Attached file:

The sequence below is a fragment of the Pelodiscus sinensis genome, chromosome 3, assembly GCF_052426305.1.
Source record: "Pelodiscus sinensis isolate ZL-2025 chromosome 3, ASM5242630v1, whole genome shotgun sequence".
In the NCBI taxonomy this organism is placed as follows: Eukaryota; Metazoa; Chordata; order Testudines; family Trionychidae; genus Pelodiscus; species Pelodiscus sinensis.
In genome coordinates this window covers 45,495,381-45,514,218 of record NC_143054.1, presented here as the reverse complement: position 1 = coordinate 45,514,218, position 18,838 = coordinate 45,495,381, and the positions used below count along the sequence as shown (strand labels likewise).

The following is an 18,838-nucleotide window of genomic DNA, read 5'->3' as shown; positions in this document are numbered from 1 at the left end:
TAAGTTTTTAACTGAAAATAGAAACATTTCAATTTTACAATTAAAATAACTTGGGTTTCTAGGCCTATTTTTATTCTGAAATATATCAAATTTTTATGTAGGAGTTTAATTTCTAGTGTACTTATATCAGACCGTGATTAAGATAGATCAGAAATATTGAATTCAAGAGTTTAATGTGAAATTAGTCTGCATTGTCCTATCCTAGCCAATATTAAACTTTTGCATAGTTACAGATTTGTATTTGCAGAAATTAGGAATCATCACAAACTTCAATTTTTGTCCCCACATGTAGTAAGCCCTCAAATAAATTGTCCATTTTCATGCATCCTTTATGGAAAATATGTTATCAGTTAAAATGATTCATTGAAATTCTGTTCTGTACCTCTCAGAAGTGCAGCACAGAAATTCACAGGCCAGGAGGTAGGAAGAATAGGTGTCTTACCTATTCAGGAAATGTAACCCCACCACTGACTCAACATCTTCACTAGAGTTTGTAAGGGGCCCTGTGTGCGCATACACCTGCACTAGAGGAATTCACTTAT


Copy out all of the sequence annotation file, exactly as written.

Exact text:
The sequence below is a fragment of the Pelodiscus sinensis genome, chromosome 3, assembly GCF_052426305.1.
Source record: "Pelodiscus sinensis isolate ZL-2025 chromosome 3, ASM5242630v1, whole genome shotgun sequence".
In the NCBI taxonomy this organism is placed as follows: Eukaryota; Metazoa; Chordata; order Testudines; family Trionychidae; genus Pelodiscus; species Pelodiscus sinensis.
In genome coordinates this window covers 45,495,381-45,514,218 of record NC_143054.1, presented here as the reverse complement: position 1 = coordinate 45,514,218, position 18,838 = coordinate 45,495,381, and the positions used below count along the sequence as shown (strand labels likewise).

The following is an 18,838-nucleotide window of genomic DNA, read 5'->3' as shown; positions in this document are numbered from 1 at the left end:
TAAGTTTTTAACTGAAAATAGAAACATTTCAATTTTACAATTAAAATAACTTGGGTTTCTAGGCCTATTTTTATTCTGAAATATATCAAATTTTTATGTAGGAGTTTAATTTCTAGTGTACTTATATCAGACCGTGATTAAGATAGATCAGAAATATTGAATTCAAGAGTTTAATGTGAAATTAGTCTGCATTGTCCTATCCTAGCCAATATTAAACTTTTGCATAGTTACAGATTTGTATTTGCAGAAATTAGGAATCATCACAAACTTCAATTTTTGTCCCCACATGTAGTAAGCCCTCAAATAAATTGTCCATTTTCATGCATCCTTTATGGAAAATATGTTATCAGTTAAAATGATTCATTGAAATTCTGTTCTGTACCTCTCAGAAGTGCAGCACAGAAATTCACAGGCCAGGAGGTAGGAAGAATAGGTGTCTTACCTATTCAGGAAATGTAACCCCACCACTGACTCAACATCTTCACTAGAGTTTGTAAGGGGCCCTGTGTGCGCATACACCTGCACTAGAGGAATTCACTTAT